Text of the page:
binary method for larger integer powers.  If the power is a
floating point number, use x^y = exp( y*ln(x)).

Jud McCranie

Re:Raising a number to a power


JRS:  In article <81e1qj$ok...@nnrp1.deja.com> of Tue, 23 Nov 1999
12:37:39 in news:comp.lang.pascal.borland, Iain Jones <i_p_jones@my-

Quote
deja.com> wrote:
>I've started venturing into getting bits from bytes, which I discovered
>from programming on my Commodore 64 all those years back :-) that this
>involves using powers to calculate binary positions, ie. 1 2 4 16 32 64
>128, which is 2 to the power of the bit number.

It does not necessarily involve such; and, if it does, *you* need not do
it explicitly.

Quote
>But as I found out yesterday there is apparently no simple way of
>getting powers, whereas on the C64 it was number^exponential. Of course
>in Pascal, ^ is to do with lists and pointers.

>Other than making a lookup table or a series of constants, is there a
>simple way of doing this? I tried using loops to keep multiplying the
>number by itself, but it was a bit cumbersome.

Powers routines can be found in many places, including TSFAQP#13 and my
pas-math.htm.  But for powers of two, a simple (1 shl J) will do it,
with care on variable lengths for J>7 and not exceeding (IIRC) J=31.

But there is a far nicer way of doing it, easy to read once learnt and
generating less code; study my pas-opts.htm#BT, "Bit Testing".

You end up with, for example,

        type bit = set of 0..7 ;
        ...
        if 4 in bit(YourByte) then ...
or
        type Fish = Cod, Dace, Ray, Sprat, Kipper, Shark, Eel, Plaice ;
        Fishes = set of Fish ;
        var MyCatch : Fishes ;
        ...
        if Kipper in MyCatch then LegPull ;

Bob Schor pointed the use of sets for bit-testing.

Timo: AFAICS, with ^F in MSIE to help, nowhere in your FAQ does "set of"
occur in Pascal (it's there in English); and I don't think "set" occurs
in any of the Pascal examples, though #136 is about sets.  Might it be
useful to have a question to which the use of explicit set types is the
answer?

--
? John Stockton, Surrey, UK.  j...@merlyn.demon.co.uk   Turnpike v4.00   MIME. ?
 <URL: http://www.merlyn.demon.co.uk/> TP/BP/Delphi/&c., FAQqy topics & links;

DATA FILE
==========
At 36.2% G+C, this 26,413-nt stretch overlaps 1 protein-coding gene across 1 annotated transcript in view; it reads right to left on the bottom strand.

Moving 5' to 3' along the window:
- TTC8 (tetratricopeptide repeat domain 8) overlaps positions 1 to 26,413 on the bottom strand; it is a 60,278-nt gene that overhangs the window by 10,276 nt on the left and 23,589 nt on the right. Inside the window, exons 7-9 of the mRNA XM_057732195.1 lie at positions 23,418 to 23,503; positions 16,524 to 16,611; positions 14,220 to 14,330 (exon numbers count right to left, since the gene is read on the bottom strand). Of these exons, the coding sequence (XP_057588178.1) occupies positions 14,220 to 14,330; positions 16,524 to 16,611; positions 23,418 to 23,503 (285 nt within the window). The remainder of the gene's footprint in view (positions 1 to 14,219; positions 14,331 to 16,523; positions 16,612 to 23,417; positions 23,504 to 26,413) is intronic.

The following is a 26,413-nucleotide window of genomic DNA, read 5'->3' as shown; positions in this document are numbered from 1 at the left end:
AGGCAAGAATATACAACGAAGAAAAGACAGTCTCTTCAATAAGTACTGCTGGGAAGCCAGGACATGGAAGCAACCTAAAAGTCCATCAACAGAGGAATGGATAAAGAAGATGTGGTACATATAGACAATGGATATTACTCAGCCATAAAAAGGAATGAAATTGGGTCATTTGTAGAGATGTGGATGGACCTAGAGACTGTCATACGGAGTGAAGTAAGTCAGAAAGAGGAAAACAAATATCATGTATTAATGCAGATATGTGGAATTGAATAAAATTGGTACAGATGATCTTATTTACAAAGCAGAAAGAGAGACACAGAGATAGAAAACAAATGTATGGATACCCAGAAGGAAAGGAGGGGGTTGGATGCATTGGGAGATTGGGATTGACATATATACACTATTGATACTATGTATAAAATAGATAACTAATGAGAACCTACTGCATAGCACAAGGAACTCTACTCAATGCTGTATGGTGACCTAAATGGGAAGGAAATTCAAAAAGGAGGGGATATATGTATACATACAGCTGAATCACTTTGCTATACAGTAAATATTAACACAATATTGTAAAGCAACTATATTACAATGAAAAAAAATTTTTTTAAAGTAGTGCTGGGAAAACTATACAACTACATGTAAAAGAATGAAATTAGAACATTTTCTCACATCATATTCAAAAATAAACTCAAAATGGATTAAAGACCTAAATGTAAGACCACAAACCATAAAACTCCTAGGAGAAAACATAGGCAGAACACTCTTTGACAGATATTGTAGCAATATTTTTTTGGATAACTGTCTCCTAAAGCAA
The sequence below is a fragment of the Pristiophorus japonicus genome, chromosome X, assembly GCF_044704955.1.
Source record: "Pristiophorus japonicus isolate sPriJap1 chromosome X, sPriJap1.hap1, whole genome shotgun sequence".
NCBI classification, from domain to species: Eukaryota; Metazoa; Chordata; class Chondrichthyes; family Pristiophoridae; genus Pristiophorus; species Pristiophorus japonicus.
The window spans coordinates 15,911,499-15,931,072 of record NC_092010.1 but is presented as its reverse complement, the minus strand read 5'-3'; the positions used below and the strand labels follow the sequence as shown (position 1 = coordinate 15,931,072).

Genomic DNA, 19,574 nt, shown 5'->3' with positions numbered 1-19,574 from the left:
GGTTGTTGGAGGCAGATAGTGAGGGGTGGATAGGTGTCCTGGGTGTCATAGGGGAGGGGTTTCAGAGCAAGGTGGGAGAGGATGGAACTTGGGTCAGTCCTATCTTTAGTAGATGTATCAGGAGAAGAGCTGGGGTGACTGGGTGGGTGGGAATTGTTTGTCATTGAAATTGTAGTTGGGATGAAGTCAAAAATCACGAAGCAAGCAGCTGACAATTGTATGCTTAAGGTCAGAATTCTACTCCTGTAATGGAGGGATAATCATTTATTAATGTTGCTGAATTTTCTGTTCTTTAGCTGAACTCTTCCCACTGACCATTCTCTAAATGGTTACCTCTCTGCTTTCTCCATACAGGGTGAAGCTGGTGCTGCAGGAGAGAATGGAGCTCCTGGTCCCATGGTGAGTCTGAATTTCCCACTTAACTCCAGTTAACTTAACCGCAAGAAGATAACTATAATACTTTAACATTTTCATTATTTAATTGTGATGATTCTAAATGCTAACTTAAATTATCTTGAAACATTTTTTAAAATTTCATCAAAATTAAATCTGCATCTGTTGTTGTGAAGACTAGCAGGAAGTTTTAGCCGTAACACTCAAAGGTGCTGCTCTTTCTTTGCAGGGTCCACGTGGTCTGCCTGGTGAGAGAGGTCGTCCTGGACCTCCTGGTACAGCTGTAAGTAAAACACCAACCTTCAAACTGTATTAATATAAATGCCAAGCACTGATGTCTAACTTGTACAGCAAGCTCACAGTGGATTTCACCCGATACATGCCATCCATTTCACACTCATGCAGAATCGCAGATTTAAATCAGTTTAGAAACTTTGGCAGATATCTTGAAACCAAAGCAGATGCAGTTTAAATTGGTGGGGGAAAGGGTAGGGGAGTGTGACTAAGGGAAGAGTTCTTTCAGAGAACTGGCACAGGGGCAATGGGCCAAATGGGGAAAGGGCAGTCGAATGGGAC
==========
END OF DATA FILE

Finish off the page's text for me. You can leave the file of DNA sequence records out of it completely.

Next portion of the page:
<URL: ftp://garbo.uwasa.fi/pc/link/tsfaqp.zip> Timo Salmi's Turbo Pascal FAQ;
 <URL: http://www.merlyn.demon.co.uk/clpb-faq.txt> Pedt Scragg: c.l.p.b. mFAQ.

Re:Raising a number to a power


In article <81e1qj$ok...@nnrp1.deja.com>,
Iain Jones  <i_p_jo...@my-deja.com> wrote:
:But as I found out yesterday there is apparently no simple way of
:getting powers, whereas on the C64 it was number^exponential. Of course

 13) I need a power function but there is none in Turbo Pascal.

 164990 Apr 25 1999 ftp://garbo.uwasa.fi/pc/link/tsfaqp.zip
 tsfaqp.zip Common Turbo Pascal Questions and Timo's answers, linked

Also, remotely related
 100) Could you please explain shl and shr operators to a beginner?
  60) How do I obtain a bit or bits from a byte, a word or a longint?

   All the best, Timo

--
Prof. Timo Salmi ftp & http://garbo.uwasa.fi/ archives 193.166.120.5
Department of Accounting and Business Finance  ; University of Vaasa
mailto:t...@uwasa.fi <http://www.uwasa.fi/~ts/>  ; FIN-65101,  Finland
Timo's  procmail tips at  http://www.uwasa.fi/~ts/info/proctips.html

Re:Raising a number to a power


Quote
Iain Jones wrote in message <81e1qj$ok...@nnrp1.deja.com>...
>I've started venturing into getting bits from bytes, which I discovered
>from programming on my Commodore 64 all those years back :-) that this
>involves using powers to calculate binary positions, ie. 1 2 4 16 32 64
>128, which is 2 to the power of the bit number.

>But as I found out yesterday there is apparently no simple way of
>getting powers, whereas on the C64 it was number^exponential. Of course
>in Pascal, ^ is to do with lists and pointers.

>Other than making a lookup table or a series of constants, is there a